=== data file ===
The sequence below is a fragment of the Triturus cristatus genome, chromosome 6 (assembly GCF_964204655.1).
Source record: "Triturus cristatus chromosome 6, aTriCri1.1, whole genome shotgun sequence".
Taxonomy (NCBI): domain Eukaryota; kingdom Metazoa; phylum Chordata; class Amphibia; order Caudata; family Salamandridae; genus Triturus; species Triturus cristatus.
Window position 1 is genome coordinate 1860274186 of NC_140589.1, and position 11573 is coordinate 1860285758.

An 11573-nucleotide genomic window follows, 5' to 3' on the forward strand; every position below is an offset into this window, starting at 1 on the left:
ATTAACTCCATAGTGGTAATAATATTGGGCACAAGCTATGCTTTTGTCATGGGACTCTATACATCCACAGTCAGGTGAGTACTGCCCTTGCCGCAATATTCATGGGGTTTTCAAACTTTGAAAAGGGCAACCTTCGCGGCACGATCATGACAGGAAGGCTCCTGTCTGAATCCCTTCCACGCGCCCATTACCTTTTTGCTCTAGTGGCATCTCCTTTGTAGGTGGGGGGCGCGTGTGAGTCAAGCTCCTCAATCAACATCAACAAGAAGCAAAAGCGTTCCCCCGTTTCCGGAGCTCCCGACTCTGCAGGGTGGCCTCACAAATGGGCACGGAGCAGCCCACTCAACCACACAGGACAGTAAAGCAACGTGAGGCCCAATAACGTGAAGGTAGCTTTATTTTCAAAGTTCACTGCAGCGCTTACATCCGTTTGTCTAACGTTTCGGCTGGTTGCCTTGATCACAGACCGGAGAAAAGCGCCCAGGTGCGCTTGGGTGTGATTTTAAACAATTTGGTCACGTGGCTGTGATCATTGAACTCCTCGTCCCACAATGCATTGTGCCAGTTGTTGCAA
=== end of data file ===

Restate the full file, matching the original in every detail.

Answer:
The sequence below is a fragment of the Triturus cristatus genome, chromosome 6 (assembly GCF_964204655.1).
Source record: "Triturus cristatus chromosome 6, aTriCri1.1, whole genome shotgun sequence".
Taxonomy (NCBI): domain Eukaryota; kingdom Metazoa; phylum Chordata; class Amphibia; order Caudata; family Salamandridae; genus Triturus; species Triturus cristatus.
Window position 1 is genome coordinate 1860274186 of NC_140589.1, and position 11573 is coordinate 1860285758.

An 11573-nucleotide genomic window follows, 5' to 3' on the forward strand; every position below is an offset into this window, starting at 1 on the left:
ATTAACTCCATAGTGGTAATAATATTGGGCACAAGCTATGCTTTTGTCATGGGACTCTATACATCCACAGTCAGGTGAGTACTGCCCTTGCCGCAATATTCATGGGGTTTTCAAACTTTGAAAAGGGCAACCTTCGCGGCACGATCATGACAGGAAGGCTCCTGTCTGAATCCCTTCCACGCGCCCATTACCTTTTTGCTCTAGTGGCATCTCCTTTGTAGGTGGGGGGCGCGTGTGAGTCAAGCTCCTCAATCAACATCAACAAGAAGCAAAAGCGTTCCCCCGTTTCCGGAGCTCCCGACTCTGCAGGGTGGCCTCACAAATGGGCACGGAGCAGCCCACTCAACCACACAGGACAGTAAAGCAACGTGAGGCCCAATAACGTGAAGGTAGCTTTATTTTCAAAGTTCACTGCAGCGCTTACATCCGTTTGTCTAACGTTTCGGCTGGTTGCCTTGATCACAGACCGGAGAAAAGCGCCCAGGTGCGCTTGGGTGTGATTTTAAACAATTTGGTCACGTGGCTGTGATCATTGAACTCCTCGTCCCACAATGCATTGTGCCAGTTGTTGCAA